1 Answer | Add Yours
Merrick struggles throughout the play to find a normal life, given the enormous growths on his head that lead to him being part of a freak show for much of his early life. He is taken advantage of frequently and struggles to have real friendships and a sense of purpose.
But he has very deep religious beliefs, and part of the way he expresses them is in the way he studies and eventually constructs a model of St. Phillip's church. The model building coincides with his progression and the fact that he has finally found some human companionship and has found people who are willing to listen to him and consider him human.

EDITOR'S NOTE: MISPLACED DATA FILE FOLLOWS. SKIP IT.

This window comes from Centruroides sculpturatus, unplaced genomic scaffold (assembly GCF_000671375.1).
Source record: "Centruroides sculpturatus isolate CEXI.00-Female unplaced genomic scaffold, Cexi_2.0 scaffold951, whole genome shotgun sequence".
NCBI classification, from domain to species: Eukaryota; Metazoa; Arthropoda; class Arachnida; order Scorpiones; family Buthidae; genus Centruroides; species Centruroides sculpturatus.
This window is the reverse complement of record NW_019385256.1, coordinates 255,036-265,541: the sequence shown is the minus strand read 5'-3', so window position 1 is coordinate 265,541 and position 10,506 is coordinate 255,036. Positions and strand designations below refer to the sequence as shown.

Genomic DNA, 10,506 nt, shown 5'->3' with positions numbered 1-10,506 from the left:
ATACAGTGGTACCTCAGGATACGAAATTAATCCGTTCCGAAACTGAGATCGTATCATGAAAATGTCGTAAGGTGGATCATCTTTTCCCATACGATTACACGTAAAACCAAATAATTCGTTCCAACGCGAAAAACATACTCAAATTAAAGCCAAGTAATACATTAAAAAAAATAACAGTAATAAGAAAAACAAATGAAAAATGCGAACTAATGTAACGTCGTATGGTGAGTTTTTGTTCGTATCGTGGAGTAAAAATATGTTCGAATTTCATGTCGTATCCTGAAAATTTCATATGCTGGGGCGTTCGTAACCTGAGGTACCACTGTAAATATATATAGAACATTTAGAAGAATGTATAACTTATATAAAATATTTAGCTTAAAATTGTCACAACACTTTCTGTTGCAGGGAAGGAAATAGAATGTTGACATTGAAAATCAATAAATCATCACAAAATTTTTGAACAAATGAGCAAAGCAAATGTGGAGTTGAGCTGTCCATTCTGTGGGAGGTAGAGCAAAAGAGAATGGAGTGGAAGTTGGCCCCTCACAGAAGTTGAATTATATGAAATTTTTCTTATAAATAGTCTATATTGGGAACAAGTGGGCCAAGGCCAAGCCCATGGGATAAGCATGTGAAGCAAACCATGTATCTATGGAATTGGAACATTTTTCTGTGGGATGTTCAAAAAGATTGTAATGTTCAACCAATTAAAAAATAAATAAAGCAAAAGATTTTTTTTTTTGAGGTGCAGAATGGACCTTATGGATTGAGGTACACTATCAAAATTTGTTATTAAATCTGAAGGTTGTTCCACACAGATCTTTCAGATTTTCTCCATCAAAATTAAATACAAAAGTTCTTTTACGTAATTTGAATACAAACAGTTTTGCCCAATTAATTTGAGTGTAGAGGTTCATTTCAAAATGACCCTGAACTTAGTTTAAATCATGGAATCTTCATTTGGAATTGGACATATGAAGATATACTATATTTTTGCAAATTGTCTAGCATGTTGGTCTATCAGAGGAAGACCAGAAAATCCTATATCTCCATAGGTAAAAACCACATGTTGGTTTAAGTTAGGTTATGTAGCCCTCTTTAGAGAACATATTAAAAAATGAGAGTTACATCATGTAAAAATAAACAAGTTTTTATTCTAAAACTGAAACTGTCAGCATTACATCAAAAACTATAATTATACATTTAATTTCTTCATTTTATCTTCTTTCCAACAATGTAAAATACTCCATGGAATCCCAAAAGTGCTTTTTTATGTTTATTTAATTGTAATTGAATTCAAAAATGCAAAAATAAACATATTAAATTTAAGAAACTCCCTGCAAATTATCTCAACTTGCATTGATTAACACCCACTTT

As he continues the construction of the church, his understanding of and relationships with the people around him deepen and he appears to be moving towards a somewhat complete life including a sexual awakening through his relationship and conversations with Mrs. Kendal.
He finishes the model just before he dies, and in some ways the model might then be interpreted as a model of his life. As it reaches a completed state, his purpose and the conflict are resolved and he is released from the difficulties of his mortal body and its disfigurements.
We’ve answered 319,197 questions. We can answer yours, too.Ask a question